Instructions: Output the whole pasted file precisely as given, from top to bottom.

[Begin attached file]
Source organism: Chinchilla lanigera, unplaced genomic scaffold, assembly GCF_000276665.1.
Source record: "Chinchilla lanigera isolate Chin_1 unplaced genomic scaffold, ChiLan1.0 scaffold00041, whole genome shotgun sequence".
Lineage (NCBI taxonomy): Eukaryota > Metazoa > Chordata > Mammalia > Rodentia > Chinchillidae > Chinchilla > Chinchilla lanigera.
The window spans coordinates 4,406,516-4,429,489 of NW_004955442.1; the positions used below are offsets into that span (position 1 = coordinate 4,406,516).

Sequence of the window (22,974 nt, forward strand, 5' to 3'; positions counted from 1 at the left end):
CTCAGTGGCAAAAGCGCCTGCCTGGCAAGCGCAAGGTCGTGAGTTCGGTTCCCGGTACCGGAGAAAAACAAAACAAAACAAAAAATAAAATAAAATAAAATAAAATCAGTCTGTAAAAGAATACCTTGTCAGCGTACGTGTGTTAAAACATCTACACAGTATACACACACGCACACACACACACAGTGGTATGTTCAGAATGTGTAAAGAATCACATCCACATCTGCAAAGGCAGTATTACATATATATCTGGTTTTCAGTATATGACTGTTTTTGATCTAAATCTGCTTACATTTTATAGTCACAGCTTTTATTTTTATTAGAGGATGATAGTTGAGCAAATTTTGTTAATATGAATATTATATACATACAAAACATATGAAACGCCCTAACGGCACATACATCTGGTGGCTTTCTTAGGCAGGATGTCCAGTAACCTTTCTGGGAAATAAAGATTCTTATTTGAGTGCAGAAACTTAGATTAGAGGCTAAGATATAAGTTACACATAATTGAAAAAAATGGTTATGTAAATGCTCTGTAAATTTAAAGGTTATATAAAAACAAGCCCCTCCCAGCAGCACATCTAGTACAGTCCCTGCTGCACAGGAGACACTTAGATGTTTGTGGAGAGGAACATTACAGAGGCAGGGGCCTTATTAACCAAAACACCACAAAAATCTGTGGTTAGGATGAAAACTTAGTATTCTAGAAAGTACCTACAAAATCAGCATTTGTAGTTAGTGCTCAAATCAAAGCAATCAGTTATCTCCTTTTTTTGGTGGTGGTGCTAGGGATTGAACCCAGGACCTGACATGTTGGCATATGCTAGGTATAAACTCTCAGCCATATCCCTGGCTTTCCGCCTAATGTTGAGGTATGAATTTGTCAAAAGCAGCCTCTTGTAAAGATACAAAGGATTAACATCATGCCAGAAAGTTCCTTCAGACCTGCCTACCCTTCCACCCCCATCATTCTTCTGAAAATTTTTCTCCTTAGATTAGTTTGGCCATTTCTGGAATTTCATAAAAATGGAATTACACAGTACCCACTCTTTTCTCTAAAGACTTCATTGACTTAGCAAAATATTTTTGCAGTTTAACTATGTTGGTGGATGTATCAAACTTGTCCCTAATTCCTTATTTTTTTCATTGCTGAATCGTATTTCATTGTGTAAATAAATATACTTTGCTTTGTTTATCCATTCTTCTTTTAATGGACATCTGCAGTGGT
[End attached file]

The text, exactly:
Source organism: Chinchilla lanigera, unplaced genomic scaffold, assembly GCF_000276665.1.
Source record: "Chinchilla lanigera isolate Chin_1 unplaced genomic scaffold, ChiLan1.0 scaffold00041, whole genome shotgun sequence".
Lineage (NCBI taxonomy): Eukaryota > Metazoa > Chordata > Mammalia > Rodentia > Chinchillidae > Chinchilla > Chinchilla lanigera.
The window spans coordinates 4,406,516-4,429,489 of NW_004955442.1; the positions used below are offsets into that span (position 1 = coordinate 4,406,516).

Sequence of the window (22,974 nt, forward strand, 5' to 3'; positions counted from 1 at the left end):
CTCAGTGGCAAAAGCGCCTGCCTGGCAAGCGCAAGGTCGTGAGTTCGGTTCCCGGTACCGGAGAAAAACAAAACAAAACAAAAAATAAAATAAAATAAAATAAAATCAGTCTGTAAAAGAATACCTTGTCAGCGTACGTGTGTTAAAACATCTACACAGTATACACACACGCACACACACACACAGTGGTATGTTCAGAATGTGTAAAGAATCACATCCACATCTGCAAAGGCAGTATTACATATATATCTGGTTTTCAGTATATGACTGTTTTTGATCTAAATCTGCTTACATTTTATAGTCACAGCTTTTATTTTTATTAGAGGATGATAGTTGAGCAAATTTTGTTAATATGAATATTATATACATACAAAACATATGAAACGCCCTAACGGCACATACATCTGGTGGCTTTCTTAGGCAGGATGTCCAGTAACCTTTCTGGGAAATAAAGATTCTTATTTGAGTGCAGAAACTTAGATTAGAGGCTAAGATATAAGTTACACATAATTGAAAAAAATGGTTATGTAAATGCTCTGTAAATTTAAAGGTTATATAAAAACAAGCCCCTCCCAGCAGCACATCTAGTACAGTCCCTGCTGCACAGGAGACACTTAGATGTTTGTGGAGAGGAACATTACAGAGGCAGGGGCCTTATTAACCAAAACACCACAAAAATCTGTGGTTAGGATGAAAACTTAGTATTCTAGAAAGTACCTACAAAATCAGCATTTGTAGTTAGTGCTCAAATCAAAGCAATCAGTTATCTCCTTTTTTTGGTGGTGGTGCTAGGGATTGAACCCAGGACCTGACATGTTGGCATATGCTAGGTATAAACTCTCAGCCATATCCCTGGCTTTCCGCCTAATGTTGAGGTATGAATTTGTCAAAAGCAGCCTCTTGTAAAGATACAAAGGATTAACATCATGCCAGAAAGTTCCTTCAGACCTGCCTACCCTTCCACCCCCATCATTCTTCTGAAAATTTTTCTCCTTAGATTAGTTTGGCCATTTCTGGAATTTCATAAAAATGGAATTACACAGTACCCACTCTTTTCTCTAAAGACTTCATTGACTTAGCAAAATATTTTTGCAGTTTAACTATGTTGGTGGATGTATCAAACTTGTCCCTAATTCCTTATTTTTTTCATTGCTGAATCGTATTTCATTGTGTAAATAAATATACTTTGCTTTGTTTATCCATTCTTCTTTTAATGGACATCTGCAGTGGT